Wednesday, December 4, 2013

Dear Santa: Please bring us some ideas




"I see what it looks like when an economy slows and sputters, and stays in its nightgown all day, only getting out of bed to go to the bathroom."

I tend to pride myself on my habit of not shopping.  It’s like a fun game, the object of which is to buy as little stuff as is humanly possible.  If I don’t have it, I don’t need it.  If I do need it, maybe I can make one.  If I can’t make one, maybe I can find one for free.  Or buy one used.  Or at the very least, wait until it goes on clearance.  And if, while waiting for it to go on clearance, I forget I needed it, or the allure wears off and I decide the item is rubbish anyway and I don’t want it anymore, all the better!

There’s a certain delicious thrill in splicing busted power cords, patching ripped pants, concocting a not-half-bad meal from yesterday’s leftovers… almost as though for each act of self-sufficiency, a cheerful golden bell dings, announcing ten additional points to my total.  Yes!

So it may go without saying that, of all the days for a self-proclaimed anti-shopper to be charged up in full anti-shopping glory, Black Friday is king.  I’ve watched “Story of Stuff.”  I grew up with a father who worked retail, ensuring that Saturdays and Holidays were always his longest and busiest workdays. I’ve felt that peculiar combination of excess and need that has perhaps only been made commonplace in the last 50 years: a shabby rental apartment cluttered with life debris.   

One side-effect of being newly married is that the addition of a new person in my life also brings the addition of new perspectives. Some of those perspectives are admittedly more welcome than others. But even those perspectives that are inconveniently contrary to my own serve a purpose.

This year, as Black Friday neared, my disapproval of consumerism began to rub its hands together in anticipation of a day spent in quiet protest at home.  And for each of my, “Boo / shopping is stupid / Christmas isn’t supposed to be a consumerist holiday” comment uttered, my loving husband would reply with his own helpful comments.  Comments like, “But the economy is important / Many businesses depend on Black Friday / It allows people to keep working.”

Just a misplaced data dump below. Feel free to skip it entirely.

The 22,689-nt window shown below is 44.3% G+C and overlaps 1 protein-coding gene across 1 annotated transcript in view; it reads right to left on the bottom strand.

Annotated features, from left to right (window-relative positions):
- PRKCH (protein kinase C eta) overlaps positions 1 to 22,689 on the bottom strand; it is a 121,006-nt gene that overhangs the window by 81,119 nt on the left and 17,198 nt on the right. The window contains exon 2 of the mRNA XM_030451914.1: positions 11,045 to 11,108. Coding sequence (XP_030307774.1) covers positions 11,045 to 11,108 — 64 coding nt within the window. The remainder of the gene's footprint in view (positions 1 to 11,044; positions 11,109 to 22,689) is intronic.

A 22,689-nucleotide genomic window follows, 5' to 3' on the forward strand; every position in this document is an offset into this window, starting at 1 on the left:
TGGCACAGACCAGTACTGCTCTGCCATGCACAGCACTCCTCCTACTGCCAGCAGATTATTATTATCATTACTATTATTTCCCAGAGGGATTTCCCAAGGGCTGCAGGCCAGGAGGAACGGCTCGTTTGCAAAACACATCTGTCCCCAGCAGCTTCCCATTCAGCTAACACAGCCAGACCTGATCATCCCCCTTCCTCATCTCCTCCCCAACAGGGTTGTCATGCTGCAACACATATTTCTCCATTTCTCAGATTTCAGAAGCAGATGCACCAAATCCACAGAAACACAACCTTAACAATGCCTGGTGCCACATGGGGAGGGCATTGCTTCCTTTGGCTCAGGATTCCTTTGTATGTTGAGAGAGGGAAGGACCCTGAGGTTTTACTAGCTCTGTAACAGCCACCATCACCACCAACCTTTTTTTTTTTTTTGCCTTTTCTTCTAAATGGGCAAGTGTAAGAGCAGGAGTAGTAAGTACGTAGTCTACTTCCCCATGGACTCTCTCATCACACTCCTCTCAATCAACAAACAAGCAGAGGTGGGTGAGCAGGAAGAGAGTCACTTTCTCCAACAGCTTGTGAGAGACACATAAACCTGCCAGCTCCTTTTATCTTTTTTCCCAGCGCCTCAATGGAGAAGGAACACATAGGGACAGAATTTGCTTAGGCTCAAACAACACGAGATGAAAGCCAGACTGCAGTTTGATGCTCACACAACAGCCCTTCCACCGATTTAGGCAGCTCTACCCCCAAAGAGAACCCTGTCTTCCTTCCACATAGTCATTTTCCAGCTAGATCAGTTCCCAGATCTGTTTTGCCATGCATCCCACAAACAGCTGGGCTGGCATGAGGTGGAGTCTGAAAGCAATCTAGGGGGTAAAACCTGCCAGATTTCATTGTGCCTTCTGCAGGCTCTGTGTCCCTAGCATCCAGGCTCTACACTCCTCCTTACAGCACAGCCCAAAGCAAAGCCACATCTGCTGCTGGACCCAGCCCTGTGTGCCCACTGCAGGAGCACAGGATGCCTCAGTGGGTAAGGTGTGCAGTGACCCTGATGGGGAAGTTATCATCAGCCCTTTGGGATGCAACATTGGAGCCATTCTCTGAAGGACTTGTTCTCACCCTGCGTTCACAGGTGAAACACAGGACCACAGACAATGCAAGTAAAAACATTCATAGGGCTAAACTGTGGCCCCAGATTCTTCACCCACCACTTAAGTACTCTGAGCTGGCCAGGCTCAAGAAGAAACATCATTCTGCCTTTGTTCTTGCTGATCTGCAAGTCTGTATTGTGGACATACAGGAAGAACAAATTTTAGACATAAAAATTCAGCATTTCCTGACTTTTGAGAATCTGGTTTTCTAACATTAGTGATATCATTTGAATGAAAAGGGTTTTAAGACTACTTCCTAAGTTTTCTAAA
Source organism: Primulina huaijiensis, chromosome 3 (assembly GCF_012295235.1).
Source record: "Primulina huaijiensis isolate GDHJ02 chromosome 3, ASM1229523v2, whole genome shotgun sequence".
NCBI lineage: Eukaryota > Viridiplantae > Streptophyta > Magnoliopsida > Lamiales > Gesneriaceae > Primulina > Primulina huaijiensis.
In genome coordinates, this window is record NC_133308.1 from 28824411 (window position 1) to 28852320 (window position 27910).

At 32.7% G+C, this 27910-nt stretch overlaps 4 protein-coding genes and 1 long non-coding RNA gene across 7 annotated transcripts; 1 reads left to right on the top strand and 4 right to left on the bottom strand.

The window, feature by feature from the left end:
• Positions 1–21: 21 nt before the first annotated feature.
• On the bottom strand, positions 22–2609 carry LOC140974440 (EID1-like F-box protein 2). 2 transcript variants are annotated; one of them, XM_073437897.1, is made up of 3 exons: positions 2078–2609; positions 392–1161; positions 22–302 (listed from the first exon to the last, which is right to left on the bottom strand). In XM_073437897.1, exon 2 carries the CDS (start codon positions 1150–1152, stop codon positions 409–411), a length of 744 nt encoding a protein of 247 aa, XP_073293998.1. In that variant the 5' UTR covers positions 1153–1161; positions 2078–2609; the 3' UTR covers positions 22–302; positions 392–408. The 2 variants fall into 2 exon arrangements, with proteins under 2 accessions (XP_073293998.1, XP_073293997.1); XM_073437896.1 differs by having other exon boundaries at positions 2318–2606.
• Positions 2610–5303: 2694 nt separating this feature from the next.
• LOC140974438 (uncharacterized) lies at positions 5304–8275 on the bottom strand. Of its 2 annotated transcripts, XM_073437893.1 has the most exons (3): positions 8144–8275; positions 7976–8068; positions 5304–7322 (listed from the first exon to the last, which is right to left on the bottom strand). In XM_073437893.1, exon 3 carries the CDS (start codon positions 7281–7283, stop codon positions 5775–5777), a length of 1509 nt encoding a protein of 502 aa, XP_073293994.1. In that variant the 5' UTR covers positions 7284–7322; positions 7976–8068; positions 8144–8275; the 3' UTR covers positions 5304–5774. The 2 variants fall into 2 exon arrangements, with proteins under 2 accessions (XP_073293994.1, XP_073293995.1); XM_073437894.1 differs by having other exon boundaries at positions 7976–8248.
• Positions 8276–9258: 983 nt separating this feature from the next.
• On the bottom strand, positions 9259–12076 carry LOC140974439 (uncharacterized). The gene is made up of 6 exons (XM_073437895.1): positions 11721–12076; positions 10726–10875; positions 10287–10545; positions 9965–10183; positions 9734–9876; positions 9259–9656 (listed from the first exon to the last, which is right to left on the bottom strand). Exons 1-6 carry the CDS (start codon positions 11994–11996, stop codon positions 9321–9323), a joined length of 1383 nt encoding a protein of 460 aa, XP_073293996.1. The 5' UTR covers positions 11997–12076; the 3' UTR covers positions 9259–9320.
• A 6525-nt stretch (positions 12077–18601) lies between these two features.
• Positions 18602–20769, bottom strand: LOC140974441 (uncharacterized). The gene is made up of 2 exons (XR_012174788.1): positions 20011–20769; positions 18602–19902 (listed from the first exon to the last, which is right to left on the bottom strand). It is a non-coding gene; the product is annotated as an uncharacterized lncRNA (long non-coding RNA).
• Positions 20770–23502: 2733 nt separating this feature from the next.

What’s frustrating is to know he’s right.  To see that he’s right when I drive through the center of my own crumbling town halfway between the rust belt and Appalachia.  I see what it looks like when an economy slows and sputters, and stays in its nightgown all day, only getting out of bed to go to the bathroom.  It looks like boarded-up houses, vacant civic buildings advertising space on dusty, sun-bleached signs.  It looks like footprints and stroller tracks in the deep slush down the side of a busy road.  Like swimming holes littered with broken glass, and forest littered with trash bags and car parts.  Like depression, and neglect.  And yet, in the middle of it all, the yard sale market is still going strong as families attempt to climb out from under the weight of all that has been too easily accumulated.  Offering, with a laugh, “I’ll pay YOU to just take it away!” 

My husband is right, because that is the way the world is set up.  Faltering economy -> fewer jobs -> cuts to public resources and niceties -> diminished hope and general morale… and then things start to get ugly.  But what if the way the world is set up is sort of… illogical?  There must be a way of propping up our existence that isn’t centered on the incessant acquisition of more and more cheap goods made in China, bought at big box retailers whose annual profits are greater than the GDP of most countries.  Campaigns like “Small Businesses Saturday” are a start, encouraging holiday shoppers to invest in the economies in their own backyards. 

But what if you live in a town where the retail giants have already crowded out most of the local economy?  What if it’s no longer possible to get what you need from a small-town store?  Or, what if the economic opportunity in your area has dried up so that most people can only afford to buy the cheapest of goods, or nothing at all?  What might a solution look like then?

           Dear Santa, please bring us some ideas.  



-Gina Magnello